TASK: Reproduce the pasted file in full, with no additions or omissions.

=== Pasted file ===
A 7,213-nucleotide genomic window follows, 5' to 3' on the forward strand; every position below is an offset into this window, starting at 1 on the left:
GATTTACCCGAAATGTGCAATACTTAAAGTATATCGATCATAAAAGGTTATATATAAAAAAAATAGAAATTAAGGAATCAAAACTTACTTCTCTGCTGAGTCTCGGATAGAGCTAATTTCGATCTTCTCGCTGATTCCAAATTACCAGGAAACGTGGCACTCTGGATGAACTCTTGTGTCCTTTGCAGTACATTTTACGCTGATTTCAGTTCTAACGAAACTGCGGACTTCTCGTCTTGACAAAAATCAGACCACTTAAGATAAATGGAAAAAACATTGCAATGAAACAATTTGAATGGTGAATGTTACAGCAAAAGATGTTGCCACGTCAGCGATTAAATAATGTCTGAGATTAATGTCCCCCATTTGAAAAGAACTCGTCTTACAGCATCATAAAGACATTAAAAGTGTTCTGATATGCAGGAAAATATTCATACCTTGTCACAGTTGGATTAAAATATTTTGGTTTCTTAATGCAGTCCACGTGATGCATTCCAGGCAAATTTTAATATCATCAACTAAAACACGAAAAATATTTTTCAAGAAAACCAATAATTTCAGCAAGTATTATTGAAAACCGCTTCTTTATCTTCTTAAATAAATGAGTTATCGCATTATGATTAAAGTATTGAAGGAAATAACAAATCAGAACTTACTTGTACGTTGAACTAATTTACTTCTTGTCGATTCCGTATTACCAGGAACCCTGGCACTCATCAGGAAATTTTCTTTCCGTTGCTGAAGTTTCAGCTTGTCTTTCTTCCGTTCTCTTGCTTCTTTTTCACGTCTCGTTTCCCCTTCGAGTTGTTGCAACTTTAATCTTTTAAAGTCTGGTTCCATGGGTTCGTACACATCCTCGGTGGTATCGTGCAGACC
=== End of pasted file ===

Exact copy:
A 7,213-nucleotide genomic window follows, 5' to 3' on the forward strand; every position below is an offset into this window, starting at 1 on the left:
GATTTACCCGAAATGTGCAATACTTAAAGTATATCGATCATAAAAGGTTATATATAAAAAAAATAGAAATTAAGGAATCAAAACTTACTTCTCTGCTGAGTCTCGGATAGAGCTAATTTCGATCTTCTCGCTGATTCCAAATTACCAGGAAACGTGGCACTCTGGATGAACTCTTGTGTCCTTTGCAGTACATTTTACGCTGATTTCAGTTCTAACGAAACTGCGGACTTCTCGTCTTGACAAAAATCAGACCACTTAAGATAAATGGAAAAAACATTGCAATGAAACAATTTGAATGGTGAATGTTACAGCAAAAGATGTTGCCACGTCAGCGATTAAATAATGTCTGAGATTAATGTCCCCCATTTGAAAAGAACTCGTCTTACAGCATCATAAAGACATTAAAAGTGTTCTGATATGCAGGAAAATATTCATACCTTGTCACAGTTGGATTAAAATATTTTGGTTTCTTAATGCAGTCCACGTGATGCATTCCAGGCAAATTTTAATATCATCAACTAAAACACGAAAAATATTTTTCAAGAAAACCAATAATTTCAGCAAGTATTATTGAAAACCGCTTCTTTATCTTCTTAAATAAATGAGTTATCGCATTATGATTAAAGTATTGAAGGAAATAACAAATCAGAACTTACTTGTACGTTGAACTAATTTACTTCTTGTCGATTCCGTATTACCAGGAACCCTGGCACTCATCAGGAAATTTTCTTTCCGTTGCTGAAGTTTCAGCTTGTCTTTCTTCCGTTCTCTTGCTTCTTTTTCACGTCTCGTTTCCCCTTCGAGTTGTTGCAACTTTAATCTTTTAAAGTCTGGTTCCATGGGTTCGTACACATCCTCGGTGGTATCGTGCAGACC